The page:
For the majority of this book, we’ve talked about GUI applications designed to run on either OS X or iOS. These applications receive user input via the mouse, keyboard, or touchscreen, display information via the screen, and are launched by double-clicking them on OS X or tapping them on iOS.
However, not every piece of software that you write is a traditional app. In some cases, you might want to create something that the user doesn’t need to interact with—for example, a background application that automatically downloads files from the Internet. Another case where you don’t want to build a traditional app is when you want to create a preference pane, which the user can access via the System Preferences application.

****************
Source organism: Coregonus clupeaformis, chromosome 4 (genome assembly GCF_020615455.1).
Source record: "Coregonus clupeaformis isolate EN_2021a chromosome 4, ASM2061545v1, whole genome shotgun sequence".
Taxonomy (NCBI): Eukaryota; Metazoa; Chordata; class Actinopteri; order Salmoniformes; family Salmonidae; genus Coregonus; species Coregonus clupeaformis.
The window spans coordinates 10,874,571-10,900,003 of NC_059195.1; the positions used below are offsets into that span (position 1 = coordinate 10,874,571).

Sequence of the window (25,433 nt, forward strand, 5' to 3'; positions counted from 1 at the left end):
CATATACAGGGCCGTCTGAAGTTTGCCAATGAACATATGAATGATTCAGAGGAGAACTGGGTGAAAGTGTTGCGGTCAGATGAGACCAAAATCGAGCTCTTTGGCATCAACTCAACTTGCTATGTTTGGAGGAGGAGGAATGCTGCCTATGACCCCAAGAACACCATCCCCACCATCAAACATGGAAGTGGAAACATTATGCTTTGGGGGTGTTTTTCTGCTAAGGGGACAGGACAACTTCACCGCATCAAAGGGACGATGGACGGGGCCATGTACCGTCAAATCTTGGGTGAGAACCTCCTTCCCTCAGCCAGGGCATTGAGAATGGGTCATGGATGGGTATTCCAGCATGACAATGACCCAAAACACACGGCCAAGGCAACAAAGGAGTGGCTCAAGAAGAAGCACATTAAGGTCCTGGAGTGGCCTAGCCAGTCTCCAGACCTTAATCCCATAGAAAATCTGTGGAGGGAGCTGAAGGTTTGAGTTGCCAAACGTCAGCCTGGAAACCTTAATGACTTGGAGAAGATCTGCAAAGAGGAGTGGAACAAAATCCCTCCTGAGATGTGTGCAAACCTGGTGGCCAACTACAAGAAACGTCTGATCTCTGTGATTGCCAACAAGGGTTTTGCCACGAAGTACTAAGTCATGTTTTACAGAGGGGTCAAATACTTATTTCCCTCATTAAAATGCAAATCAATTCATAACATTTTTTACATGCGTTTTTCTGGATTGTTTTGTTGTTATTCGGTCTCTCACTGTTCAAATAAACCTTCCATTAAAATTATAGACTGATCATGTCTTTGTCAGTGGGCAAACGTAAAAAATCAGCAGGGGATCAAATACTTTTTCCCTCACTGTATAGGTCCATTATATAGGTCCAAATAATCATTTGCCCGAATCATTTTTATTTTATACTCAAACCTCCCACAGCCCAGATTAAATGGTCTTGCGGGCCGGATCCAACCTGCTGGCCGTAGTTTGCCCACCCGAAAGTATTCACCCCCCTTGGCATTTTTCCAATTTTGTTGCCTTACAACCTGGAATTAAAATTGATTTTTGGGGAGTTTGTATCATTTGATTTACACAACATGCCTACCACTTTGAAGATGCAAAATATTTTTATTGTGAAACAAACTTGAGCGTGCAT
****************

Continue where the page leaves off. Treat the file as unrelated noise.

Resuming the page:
In this chapter, you’ll learn how to build apps for OS X that don’t fit the mold of standard applications. Specifically, you’ll learn how to build command-line tools (which don’t use a GUI), system preference panes, and applications that add an item to the system-wide menu bar. Finally, you’ll learn how to make apps on iOS that can use more than one screen.
This chapter mostly applies to OS X only—on iOS, you can only build apps that display a graphical interface interface, and command-line tools and daemons aren’t supported.
The only exception to this is iOS Apps with Multiple Windows.
The simplest possible application on OS X is a command-line tool. This kind of app never presents a GUI to the user, but instead sends and ...